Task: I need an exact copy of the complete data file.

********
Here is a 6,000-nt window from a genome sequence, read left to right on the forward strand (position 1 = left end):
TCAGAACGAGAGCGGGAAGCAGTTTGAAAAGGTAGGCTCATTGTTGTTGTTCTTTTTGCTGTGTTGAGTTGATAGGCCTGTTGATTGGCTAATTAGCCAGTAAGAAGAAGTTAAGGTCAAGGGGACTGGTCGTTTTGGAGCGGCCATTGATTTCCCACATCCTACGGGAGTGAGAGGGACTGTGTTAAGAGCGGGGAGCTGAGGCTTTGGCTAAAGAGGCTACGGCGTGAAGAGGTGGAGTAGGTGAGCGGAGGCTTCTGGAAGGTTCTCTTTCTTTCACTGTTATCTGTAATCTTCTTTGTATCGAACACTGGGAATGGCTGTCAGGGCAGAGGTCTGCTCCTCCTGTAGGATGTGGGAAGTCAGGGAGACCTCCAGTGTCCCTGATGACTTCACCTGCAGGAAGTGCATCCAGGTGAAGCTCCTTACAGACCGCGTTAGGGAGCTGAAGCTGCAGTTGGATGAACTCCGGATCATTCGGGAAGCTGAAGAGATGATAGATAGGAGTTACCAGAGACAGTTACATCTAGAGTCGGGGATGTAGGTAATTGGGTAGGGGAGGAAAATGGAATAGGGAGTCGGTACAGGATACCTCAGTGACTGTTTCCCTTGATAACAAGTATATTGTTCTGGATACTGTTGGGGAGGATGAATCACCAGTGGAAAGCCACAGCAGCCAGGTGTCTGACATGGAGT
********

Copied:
Here is a 6,000-nt window from a genome sequence, read left to right on the forward strand (position 1 = left end):
TCAGAACGAGAGCGGGAAGCAGTTTGAAAAGGTAGGCTCATTGTTGTTGTTCTTTTTGCTGTGTTGAGTTGATAGGCCTGTTGATTGGCTAATTAGCCAGTAAGAAGAAGTTAAGGTCAAGGGGACTGGTCGTTTTGGAGCGGCCATTGATTTCCCACATCCTACGGGAGTGAGAGGGACTGTGTTAAGAGCGGGGAGCTGAGGCTTTGGCTAAAGAGGCTACGGCGTGAAGAGGTGGAGTAGGTGAGCGGAGGCTTCTGGAAGGTTCTCTTTCTTTCACTGTTATCTGTAATCTTCTTTGTATCGAACACTGGGAATGGCTGTCAGGGCAGAGGTCTGCTCCTCCTGTAGGATGTGGGAAGTCAGGGAGACCTCCAGTGTCCCTGATGACTTCACCTGCAGGAAGTGCATCCAGGTGAAGCTCCTTACAGACCGCGTTAGGGAGCTGAAGCTGCAGTTGGATGAACTCCGGATCATTCGGGAAGCTGAAGAGATGATAGATAGGAGTTACCAGAGACAGTTACATCTAGAGTCGGGGATGTAGGTAATTGGGTAGGGGAGGAAAATGGAATAGGGAGTCGGTACAGGATACCTCAGTGACTGTTTCCCTTGATAACAAGTATATTGTTCTGGATACTGTTGGGGAGGATGAATCACCAGTGGAAAGCCACAGCAGCCAGGTGTCTGACATGGAGT